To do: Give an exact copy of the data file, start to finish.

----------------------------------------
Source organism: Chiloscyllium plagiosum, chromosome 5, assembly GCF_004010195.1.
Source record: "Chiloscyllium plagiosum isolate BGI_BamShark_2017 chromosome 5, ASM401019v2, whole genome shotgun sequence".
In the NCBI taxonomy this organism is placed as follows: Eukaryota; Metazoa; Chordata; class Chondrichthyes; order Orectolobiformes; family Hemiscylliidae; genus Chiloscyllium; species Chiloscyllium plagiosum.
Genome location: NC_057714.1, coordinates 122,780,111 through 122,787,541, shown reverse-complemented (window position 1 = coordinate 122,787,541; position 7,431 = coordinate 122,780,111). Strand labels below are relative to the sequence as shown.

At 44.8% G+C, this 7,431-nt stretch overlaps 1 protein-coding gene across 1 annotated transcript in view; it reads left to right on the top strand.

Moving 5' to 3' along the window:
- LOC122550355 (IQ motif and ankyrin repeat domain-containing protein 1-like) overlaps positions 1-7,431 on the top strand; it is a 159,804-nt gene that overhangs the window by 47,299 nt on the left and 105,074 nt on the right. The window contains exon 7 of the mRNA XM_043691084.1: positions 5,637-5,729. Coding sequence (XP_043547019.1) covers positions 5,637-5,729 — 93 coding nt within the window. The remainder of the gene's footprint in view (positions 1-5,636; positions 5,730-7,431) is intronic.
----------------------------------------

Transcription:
Source organism: Chiloscyllium plagiosum, chromosome 5, assembly GCF_004010195.1.
Source record: "Chiloscyllium plagiosum isolate BGI_BamShark_2017 chromosome 5, ASM401019v2, whole genome shotgun sequence".
In the NCBI taxonomy this organism is placed as follows: Eukaryota; Metazoa; Chordata; class Chondrichthyes; order Orectolobiformes; family Hemiscylliidae; genus Chiloscyllium; species Chiloscyllium plagiosum.
Genome location: NC_057714.1, coordinates 122,780,111 through 122,787,541, shown reverse-complemented (window position 1 = coordinate 122,787,541; position 7,431 = coordinate 122,780,111). Strand labels below are relative to the sequence as shown.

At 44.8% G+C, this 7,431-nt stretch overlaps 1 protein-coding gene across 1 annotated transcript in view; it reads left to right on the top strand.

Moving 5' to 3' along the window:
- LOC122550355 (IQ motif and ankyrin repeat domain-containing protein 1-like) overlaps positions 1-7,431 on the top strand; it is a 159,804-nt gene that overhangs the window by 47,299 nt on the left and 105,074 nt on the right. The window contains exon 7 of the mRNA XM_043691084.1: positions 5,637-5,729. Coding sequence (XP_043547019.1) covers positions 5,637-5,729 — 93 coding nt within the window. The remainder of the gene's footprint in view (positions 1-5,636; positions 5,730-7,431) is intronic.